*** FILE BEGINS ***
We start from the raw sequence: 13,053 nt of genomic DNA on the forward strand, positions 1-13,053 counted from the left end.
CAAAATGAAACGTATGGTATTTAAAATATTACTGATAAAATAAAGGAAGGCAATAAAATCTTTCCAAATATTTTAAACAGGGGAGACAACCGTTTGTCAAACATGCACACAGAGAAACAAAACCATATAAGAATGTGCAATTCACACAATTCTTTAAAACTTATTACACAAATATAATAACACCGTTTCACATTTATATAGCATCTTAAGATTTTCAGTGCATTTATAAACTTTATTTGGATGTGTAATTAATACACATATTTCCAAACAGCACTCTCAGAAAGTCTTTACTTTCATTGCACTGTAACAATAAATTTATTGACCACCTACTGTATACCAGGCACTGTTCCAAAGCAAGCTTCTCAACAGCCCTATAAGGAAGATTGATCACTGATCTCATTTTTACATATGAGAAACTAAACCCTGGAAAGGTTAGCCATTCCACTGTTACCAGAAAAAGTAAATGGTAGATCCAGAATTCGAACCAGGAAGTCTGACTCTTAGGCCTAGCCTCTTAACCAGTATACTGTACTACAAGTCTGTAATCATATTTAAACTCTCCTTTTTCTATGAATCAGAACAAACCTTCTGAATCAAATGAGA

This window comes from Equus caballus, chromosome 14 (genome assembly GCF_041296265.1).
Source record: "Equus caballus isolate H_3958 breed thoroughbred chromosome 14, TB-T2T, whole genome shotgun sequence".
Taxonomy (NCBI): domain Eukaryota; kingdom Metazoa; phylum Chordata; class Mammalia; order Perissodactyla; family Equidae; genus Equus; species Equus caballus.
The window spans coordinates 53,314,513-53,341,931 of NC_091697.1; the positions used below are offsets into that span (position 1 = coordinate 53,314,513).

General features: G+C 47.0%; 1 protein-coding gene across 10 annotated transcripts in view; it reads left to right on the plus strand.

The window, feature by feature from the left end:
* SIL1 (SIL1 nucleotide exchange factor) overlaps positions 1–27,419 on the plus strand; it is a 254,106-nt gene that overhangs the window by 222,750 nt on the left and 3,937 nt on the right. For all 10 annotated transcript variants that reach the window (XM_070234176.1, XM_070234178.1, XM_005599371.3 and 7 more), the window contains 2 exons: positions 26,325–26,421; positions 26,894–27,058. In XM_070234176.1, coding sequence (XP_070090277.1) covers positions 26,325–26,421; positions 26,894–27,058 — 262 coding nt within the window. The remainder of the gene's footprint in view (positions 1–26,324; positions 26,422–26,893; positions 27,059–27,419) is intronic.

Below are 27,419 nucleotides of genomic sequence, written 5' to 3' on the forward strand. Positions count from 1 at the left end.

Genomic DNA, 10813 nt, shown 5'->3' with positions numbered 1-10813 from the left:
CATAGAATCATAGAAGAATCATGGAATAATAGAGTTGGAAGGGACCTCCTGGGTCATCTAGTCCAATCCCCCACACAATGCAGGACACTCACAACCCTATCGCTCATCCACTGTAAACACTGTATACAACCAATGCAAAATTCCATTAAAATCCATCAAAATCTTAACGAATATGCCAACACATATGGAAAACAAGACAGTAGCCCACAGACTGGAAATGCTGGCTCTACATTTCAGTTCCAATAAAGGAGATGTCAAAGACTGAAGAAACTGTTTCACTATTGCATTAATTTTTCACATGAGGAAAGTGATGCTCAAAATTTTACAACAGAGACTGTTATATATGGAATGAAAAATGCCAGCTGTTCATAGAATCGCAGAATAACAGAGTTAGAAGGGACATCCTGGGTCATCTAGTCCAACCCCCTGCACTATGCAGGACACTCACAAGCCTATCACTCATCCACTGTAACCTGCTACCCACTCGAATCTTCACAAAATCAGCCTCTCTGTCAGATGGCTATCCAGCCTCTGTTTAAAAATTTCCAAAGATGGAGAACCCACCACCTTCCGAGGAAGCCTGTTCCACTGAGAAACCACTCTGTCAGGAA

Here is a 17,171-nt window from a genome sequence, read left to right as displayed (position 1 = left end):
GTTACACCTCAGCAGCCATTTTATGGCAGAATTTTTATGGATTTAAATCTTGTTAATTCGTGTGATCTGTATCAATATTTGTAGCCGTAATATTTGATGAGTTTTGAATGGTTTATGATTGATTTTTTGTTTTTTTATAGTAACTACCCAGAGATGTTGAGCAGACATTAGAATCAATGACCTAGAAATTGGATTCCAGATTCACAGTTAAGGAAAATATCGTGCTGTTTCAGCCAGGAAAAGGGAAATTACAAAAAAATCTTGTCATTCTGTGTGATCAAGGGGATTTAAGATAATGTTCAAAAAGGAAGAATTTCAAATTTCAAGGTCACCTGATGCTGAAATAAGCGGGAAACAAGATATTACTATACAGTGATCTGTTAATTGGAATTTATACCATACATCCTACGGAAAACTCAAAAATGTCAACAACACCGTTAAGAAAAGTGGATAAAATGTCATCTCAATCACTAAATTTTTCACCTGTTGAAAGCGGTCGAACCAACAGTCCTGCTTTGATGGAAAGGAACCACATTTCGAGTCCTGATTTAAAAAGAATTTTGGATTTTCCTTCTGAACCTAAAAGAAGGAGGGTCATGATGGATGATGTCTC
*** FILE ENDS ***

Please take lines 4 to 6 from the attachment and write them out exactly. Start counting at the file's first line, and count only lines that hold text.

Source record: "Equus caballus isolate H_3958 breed thoroughbred chromosome 14, TB-T2T, whole genome shotgun sequence".
Taxonomy (NCBI): domain Eukaryota; kingdom Metazoa; phylum Chordata; class Mammalia; order Perissodactyla; family Equidae; genus Equus; species Equus caballus.
The window spans coordinates 53,314,513-53,341,931 of NC_091697.1; the positions used below are offsets into that span (position 1 = coordinate 53,314,513).